The transfer of an organ from one human to another is the basic definition of transplant surgery. Patients undergoing these procedures often face life-threatening or otherwise serious diseases as a result of the failing organs that need replacement. Transplant surgeons perform these services and, with the skills and knowledge involved, rank high among medical specialists. In some areas, transplant surgery acts as a subspecialty within the broader category of general surgery. Transplant surgeons enjoy a mean pay of $252,001 in the United States and C$481,815 ($377,586 USD) in Canada. The mean transplant surgeon salary stands at §254,989 ($359,159 USD) in the United Kingdom, AU$666,164 ($513,662 USD) in Australia, and NZD$559,110 ($408,909 USD) in New Zealand.
How Much Does a Transplant Surgeon Salary Make?
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Transplant Surgeon Salary Determinant Factors
Transplant surgeons occupy positions in hospitals run by universities, nonprofits and for-profit healthcare providers. In the United Kingdom and New Zealand, many work under the auspices of government agencies. Private practices also serve as settings for transplant surgeons and generally afford the highest earnings with profit-sharing plans and other bonuses. On the whole, transplant surgeons make more in the private sector than in government.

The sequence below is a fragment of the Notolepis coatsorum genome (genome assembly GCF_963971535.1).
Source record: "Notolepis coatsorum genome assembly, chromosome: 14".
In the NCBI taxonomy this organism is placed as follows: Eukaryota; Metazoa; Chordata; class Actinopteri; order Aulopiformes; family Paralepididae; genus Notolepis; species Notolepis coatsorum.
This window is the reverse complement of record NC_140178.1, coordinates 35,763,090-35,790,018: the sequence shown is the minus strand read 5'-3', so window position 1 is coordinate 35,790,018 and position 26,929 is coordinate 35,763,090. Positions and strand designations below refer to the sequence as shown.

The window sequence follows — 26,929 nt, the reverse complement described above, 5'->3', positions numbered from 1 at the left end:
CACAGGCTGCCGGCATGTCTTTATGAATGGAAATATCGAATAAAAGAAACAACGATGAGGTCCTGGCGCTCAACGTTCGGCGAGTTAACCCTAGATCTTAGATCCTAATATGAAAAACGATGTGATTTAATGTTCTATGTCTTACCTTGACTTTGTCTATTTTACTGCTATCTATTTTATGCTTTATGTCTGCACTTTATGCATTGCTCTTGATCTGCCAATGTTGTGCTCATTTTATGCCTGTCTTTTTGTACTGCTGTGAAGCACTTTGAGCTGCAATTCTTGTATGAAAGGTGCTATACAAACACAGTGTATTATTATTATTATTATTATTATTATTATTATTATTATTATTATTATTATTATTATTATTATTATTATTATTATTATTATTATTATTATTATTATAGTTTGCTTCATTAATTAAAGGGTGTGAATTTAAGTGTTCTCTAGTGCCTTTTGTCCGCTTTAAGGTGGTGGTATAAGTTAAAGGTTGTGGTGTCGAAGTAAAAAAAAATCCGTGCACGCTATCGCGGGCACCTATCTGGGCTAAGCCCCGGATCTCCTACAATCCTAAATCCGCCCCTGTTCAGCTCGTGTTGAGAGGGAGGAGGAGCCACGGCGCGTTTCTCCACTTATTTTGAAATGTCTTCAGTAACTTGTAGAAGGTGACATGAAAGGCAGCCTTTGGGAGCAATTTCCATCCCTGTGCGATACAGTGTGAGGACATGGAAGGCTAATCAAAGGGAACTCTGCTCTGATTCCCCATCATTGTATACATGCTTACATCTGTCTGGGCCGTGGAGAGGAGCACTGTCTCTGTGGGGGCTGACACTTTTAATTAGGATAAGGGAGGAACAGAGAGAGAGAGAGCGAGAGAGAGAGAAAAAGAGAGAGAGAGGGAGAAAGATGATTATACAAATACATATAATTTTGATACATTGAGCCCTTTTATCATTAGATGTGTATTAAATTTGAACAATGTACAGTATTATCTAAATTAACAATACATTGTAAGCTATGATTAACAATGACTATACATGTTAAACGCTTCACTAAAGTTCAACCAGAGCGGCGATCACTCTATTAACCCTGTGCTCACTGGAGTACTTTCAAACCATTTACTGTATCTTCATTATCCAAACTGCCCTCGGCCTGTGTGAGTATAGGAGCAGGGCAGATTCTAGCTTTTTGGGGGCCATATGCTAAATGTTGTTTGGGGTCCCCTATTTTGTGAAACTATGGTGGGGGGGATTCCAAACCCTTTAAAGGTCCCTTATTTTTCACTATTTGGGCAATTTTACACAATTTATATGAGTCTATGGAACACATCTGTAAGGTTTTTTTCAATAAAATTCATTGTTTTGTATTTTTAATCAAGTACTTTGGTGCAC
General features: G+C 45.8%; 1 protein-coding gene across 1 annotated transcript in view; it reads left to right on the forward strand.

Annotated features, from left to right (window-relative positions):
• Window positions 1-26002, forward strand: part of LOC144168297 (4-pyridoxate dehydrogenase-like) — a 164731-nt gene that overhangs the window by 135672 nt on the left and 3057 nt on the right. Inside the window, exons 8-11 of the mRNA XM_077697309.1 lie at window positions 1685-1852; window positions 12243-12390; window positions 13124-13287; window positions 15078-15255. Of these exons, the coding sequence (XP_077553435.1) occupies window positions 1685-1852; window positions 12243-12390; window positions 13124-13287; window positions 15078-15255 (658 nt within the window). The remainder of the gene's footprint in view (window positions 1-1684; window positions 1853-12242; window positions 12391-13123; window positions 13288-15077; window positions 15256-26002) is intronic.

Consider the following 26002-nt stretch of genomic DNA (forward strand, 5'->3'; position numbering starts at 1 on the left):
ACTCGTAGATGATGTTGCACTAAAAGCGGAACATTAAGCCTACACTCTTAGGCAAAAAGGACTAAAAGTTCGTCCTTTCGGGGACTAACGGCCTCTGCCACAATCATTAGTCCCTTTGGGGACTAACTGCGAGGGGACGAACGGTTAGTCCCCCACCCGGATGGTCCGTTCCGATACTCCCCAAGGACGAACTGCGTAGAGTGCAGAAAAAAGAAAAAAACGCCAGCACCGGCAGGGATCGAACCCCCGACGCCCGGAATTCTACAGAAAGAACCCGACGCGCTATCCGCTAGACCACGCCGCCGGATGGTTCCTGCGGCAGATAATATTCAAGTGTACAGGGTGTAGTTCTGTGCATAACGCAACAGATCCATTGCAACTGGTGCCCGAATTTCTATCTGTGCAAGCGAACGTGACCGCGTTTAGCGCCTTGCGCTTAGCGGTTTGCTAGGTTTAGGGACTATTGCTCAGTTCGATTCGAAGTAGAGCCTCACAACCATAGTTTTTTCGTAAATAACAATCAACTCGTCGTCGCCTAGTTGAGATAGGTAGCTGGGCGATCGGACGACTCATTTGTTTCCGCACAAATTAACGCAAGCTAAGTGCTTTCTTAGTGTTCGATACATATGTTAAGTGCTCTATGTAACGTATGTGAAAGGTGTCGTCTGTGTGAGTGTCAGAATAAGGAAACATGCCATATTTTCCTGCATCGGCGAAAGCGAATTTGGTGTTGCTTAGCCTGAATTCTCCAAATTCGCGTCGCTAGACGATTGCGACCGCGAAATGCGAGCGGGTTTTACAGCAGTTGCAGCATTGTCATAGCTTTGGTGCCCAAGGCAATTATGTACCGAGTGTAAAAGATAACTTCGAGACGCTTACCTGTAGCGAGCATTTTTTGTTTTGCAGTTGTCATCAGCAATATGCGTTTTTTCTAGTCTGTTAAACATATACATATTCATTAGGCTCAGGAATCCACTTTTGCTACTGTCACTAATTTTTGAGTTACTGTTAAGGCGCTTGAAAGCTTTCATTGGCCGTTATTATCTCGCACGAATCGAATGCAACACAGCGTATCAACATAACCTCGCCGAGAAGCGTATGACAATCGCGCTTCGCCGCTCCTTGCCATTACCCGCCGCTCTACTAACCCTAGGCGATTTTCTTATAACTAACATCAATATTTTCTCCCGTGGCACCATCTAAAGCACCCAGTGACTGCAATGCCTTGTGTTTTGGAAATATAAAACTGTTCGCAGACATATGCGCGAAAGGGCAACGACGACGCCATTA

Salaries for transplant surgeons can differ fairly broadly by experience level, pay running well above national averages for senior-level transplant surgeons.
1. How Much Does a Transplant Surgeon Salary Make by Country?
Transplant Surgeon Salary in US
For transplant surgeons in the United States, the mean pay as reported by PayScale stands at $252,001. Earnings range from $57,909 to $507,802.
Transplant Surgeon Salary in Canada
According to SalaryExpert, transplant surgeons in Canada earn on a mean basis C$481,815. Salaries start around C$301,448 and approach C$711,713 on the higher end.
Transplant Surgeon Salary in UK
The mean salary stands at §254,989 for transplant surgeons in the United Kingdom, says SalaryExpert. Overall, salaries go from §159,934 to §376,657. As shown by the section below on salaries by work environment, this range exceeds that for consultant surgeons working in the National Health Service.
Transplant Surgeon Salary in Australia
SalaryExpert declares a mean pay of AU$666,164 for transplant surgeons in Australia. Earnings span from AU$417,464 to AU$985,623.